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Mike Windsor
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BUSEN MEMO - YEEE HAAAA!



Sorry, that wasn't the least bit helpful, but it would have kept me entertained when I was 15.

Seriously, look at some of the games that might be widely available and have hung around the top of the BGG lists for a long time. That was about the time I got interested in wargames (SPI back then). I was smart, not overly social, and loved history. I mainly played solo, but I had hours of fun doing it. Find an era he likes, and pick an intro game from that era.
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T. Nomad
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Hmmm....interaction for teens?

Nexus Ops
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R M
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I'm gonna say Race for the Galaxy:
1 - Its one of my hot favorites right now so am likely to recommend it for any criteria.
2 - It's a cool, geeky theme!
3 - It can be played as a single player game.
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Gabe Alvaro
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bryce_z wrote:
He apparently is not a terribly social guy, and my friend was thinking that playing board games would at least allow him to interact with his friends face-to-face as opposed to over lan chat. We're hoping that recommendations from his older cousin will convince him that board games are awesome.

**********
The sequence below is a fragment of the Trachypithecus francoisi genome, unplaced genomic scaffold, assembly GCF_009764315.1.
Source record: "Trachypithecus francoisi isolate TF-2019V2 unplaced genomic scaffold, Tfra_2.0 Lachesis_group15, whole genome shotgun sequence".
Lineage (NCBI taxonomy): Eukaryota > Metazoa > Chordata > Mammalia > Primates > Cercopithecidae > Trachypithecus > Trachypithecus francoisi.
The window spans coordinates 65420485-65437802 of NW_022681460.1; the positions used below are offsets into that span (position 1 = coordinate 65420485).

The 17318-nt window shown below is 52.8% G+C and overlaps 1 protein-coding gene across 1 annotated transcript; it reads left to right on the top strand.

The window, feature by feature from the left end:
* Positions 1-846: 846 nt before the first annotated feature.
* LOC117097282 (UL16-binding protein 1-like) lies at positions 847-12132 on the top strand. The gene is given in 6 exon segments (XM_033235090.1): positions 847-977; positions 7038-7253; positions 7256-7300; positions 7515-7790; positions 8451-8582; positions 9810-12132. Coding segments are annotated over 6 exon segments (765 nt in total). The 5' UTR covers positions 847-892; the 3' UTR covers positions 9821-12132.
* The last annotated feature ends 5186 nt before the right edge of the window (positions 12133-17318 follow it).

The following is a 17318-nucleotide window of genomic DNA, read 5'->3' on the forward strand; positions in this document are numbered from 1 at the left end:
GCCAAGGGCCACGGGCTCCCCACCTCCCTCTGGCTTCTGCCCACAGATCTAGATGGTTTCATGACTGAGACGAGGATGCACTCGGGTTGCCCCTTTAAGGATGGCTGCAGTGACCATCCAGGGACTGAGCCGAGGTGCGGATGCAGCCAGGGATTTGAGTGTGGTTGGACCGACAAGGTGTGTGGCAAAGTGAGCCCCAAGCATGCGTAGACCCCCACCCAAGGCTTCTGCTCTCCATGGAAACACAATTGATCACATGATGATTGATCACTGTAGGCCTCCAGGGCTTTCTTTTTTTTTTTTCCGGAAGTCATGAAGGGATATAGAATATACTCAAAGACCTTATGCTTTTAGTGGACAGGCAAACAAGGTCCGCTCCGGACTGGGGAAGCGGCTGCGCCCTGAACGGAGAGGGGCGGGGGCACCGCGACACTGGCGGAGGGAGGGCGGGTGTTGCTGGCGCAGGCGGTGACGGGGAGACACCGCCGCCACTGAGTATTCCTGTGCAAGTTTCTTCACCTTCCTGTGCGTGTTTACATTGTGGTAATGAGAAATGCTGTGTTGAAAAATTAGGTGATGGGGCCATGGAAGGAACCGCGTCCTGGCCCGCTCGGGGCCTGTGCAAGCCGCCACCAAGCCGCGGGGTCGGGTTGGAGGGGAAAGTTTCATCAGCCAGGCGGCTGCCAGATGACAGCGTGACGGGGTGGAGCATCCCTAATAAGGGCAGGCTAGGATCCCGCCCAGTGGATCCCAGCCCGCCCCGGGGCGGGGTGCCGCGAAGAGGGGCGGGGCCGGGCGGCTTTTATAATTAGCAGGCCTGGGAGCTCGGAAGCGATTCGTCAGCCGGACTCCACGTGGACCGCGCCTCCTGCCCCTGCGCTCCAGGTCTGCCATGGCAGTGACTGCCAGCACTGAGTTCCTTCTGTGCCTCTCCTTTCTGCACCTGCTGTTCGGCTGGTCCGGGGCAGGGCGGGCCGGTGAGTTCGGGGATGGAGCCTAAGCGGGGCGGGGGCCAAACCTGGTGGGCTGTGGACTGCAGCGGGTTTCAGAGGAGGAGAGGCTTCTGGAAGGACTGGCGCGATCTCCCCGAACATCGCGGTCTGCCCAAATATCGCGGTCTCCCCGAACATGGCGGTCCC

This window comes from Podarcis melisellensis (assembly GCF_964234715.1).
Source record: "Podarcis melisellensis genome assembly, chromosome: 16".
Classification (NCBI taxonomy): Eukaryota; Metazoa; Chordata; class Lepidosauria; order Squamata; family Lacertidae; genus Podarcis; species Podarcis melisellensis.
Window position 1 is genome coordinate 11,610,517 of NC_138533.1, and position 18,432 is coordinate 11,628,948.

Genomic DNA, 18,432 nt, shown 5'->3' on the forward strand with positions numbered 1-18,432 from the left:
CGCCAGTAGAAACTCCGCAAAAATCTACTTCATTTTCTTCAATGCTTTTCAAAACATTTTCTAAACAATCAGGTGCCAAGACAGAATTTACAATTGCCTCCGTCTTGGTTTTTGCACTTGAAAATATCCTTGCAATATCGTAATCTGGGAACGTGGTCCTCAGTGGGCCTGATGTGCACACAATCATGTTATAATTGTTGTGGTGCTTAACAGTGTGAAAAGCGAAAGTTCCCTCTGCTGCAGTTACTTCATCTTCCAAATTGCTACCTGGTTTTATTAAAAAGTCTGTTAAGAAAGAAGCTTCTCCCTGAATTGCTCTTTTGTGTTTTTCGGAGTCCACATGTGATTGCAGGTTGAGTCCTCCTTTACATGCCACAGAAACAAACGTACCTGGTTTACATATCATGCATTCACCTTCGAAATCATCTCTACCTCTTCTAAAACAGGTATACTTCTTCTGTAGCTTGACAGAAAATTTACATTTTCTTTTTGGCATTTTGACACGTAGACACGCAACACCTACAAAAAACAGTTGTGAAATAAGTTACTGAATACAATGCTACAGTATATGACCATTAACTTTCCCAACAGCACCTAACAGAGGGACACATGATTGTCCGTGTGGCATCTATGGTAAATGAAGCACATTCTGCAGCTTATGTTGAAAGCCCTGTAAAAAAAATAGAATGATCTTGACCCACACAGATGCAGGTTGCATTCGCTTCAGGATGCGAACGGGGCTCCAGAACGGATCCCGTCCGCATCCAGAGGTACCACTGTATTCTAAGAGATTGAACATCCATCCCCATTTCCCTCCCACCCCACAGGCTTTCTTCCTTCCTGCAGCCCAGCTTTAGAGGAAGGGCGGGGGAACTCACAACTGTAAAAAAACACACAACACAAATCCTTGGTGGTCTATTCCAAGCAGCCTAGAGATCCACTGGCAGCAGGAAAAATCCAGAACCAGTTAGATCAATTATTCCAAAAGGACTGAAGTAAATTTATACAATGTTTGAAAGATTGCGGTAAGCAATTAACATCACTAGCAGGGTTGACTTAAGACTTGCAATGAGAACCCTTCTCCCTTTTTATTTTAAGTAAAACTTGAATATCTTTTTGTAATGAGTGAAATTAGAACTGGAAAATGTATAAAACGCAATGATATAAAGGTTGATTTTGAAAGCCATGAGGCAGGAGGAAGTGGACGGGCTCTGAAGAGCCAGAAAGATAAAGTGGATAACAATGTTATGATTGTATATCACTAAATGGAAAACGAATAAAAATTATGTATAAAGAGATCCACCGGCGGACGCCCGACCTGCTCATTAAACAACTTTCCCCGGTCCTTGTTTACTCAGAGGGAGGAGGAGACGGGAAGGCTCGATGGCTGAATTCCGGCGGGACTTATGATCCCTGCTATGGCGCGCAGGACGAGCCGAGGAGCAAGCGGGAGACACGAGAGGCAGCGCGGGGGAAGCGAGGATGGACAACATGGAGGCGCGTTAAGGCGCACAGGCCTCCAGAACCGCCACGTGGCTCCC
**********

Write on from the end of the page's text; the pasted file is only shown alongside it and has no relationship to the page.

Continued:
Sounds like your goal is to just get him talking in a face to face game that he will like. In that case go for excellence. Also go for games in which you have to talk or read something out loud off of a card.

Pandemic can require a lot talking, plus it's cooperative. El Grande has a number of things to read out loud. In Ra, you have to exclaim Ra! when you invoke him. Power Grid just because it's a great game, and oh you have to bid and that's pretty social. Railroad Tycoon is pretty talky with cards and a lot going on it. Imperial and Antike have light diplomacy aspects. Citadels you have to call out roles when you are the King. He might get a kick out of Galaxy Trucker too which requires you to say when you are powering engines and cannons.

I'll second or third Last Night on Earth. The heroes have to work together against the zombies which are played by another player or two. Then again, he can just be the Zombies and just moan "Urrrgh, braiiiins!!!" all night.

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Gabe Alvaro
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reapersaurus wrote:
You get that silly bean-farming theme around a introverted, computer-savvy 15 yr old and he'll come up with 4 l33t-insults about it before you could crack the plastic wrapper it comes in.

True, but if his goal was to get to chatting with the opposite sex (which it clearly isn't here), I could see this one being a nice, silly, ice breaker. Silly always worked well with the girls when I was 15.

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Greg Jones